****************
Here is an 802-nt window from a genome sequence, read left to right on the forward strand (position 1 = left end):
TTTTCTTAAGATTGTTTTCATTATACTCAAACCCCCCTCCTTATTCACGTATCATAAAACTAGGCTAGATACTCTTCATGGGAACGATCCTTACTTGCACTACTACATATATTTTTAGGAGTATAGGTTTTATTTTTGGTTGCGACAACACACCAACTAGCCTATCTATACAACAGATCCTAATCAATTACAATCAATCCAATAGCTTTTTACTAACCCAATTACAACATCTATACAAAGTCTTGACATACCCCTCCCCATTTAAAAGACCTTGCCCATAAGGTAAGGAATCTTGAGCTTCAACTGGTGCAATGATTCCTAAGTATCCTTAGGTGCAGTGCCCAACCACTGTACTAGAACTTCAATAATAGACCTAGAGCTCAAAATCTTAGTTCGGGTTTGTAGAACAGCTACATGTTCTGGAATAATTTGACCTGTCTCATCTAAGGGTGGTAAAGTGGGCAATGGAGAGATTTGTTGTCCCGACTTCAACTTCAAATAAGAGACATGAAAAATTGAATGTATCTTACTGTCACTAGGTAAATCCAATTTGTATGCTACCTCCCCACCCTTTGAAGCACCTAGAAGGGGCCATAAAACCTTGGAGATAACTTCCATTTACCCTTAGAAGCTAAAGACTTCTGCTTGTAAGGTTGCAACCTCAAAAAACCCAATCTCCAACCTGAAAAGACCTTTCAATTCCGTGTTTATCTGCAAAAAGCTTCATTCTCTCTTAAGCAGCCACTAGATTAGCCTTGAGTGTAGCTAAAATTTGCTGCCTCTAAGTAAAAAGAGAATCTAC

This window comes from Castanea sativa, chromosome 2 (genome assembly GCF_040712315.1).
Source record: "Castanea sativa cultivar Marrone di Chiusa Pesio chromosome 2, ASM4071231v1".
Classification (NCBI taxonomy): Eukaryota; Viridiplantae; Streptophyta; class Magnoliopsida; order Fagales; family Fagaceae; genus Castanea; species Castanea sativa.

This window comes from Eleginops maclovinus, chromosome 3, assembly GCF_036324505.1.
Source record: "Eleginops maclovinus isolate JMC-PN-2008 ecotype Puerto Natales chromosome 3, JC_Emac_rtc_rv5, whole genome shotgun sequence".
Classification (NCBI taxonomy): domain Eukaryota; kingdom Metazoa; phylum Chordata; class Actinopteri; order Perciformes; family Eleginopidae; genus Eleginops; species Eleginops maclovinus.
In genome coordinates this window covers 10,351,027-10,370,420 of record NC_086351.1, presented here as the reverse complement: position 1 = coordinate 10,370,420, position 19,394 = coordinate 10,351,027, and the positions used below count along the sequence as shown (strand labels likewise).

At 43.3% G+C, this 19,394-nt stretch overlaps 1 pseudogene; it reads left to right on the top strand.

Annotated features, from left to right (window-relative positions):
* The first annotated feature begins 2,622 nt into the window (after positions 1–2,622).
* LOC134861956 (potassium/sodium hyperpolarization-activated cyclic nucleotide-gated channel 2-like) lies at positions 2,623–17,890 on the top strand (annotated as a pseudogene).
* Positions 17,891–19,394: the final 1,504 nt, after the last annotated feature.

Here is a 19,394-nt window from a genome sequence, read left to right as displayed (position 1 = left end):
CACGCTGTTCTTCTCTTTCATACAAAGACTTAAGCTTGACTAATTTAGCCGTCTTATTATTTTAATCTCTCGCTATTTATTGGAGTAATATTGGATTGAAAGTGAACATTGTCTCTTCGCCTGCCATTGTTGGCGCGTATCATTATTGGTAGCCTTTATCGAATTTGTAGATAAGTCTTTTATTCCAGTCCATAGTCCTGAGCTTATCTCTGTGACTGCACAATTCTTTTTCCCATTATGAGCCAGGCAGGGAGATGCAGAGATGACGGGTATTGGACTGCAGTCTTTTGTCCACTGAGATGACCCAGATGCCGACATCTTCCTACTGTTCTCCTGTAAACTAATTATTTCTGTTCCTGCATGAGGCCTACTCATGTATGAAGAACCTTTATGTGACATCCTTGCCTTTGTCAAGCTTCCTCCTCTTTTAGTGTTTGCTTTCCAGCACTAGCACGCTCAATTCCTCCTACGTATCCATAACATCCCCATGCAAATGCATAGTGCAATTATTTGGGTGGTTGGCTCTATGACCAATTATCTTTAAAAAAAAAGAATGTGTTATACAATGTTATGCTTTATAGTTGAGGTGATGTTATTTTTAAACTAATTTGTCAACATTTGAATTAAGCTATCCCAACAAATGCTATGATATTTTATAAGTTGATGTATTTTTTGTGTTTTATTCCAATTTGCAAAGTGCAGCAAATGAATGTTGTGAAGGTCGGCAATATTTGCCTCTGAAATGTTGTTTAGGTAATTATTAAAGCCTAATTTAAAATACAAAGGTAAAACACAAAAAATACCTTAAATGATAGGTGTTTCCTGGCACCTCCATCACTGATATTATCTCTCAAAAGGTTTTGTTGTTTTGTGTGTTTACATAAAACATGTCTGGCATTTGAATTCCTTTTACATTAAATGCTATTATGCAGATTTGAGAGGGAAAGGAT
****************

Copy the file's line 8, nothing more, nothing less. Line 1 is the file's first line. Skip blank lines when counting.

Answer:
Classification (NCBI taxonomy): domain Eukaryota; kingdom Metazoa; phylum Chordata; class Actinopteri; order Perciformes; family Eleginopidae; genus Eleginops; species Eleginops maclovinus.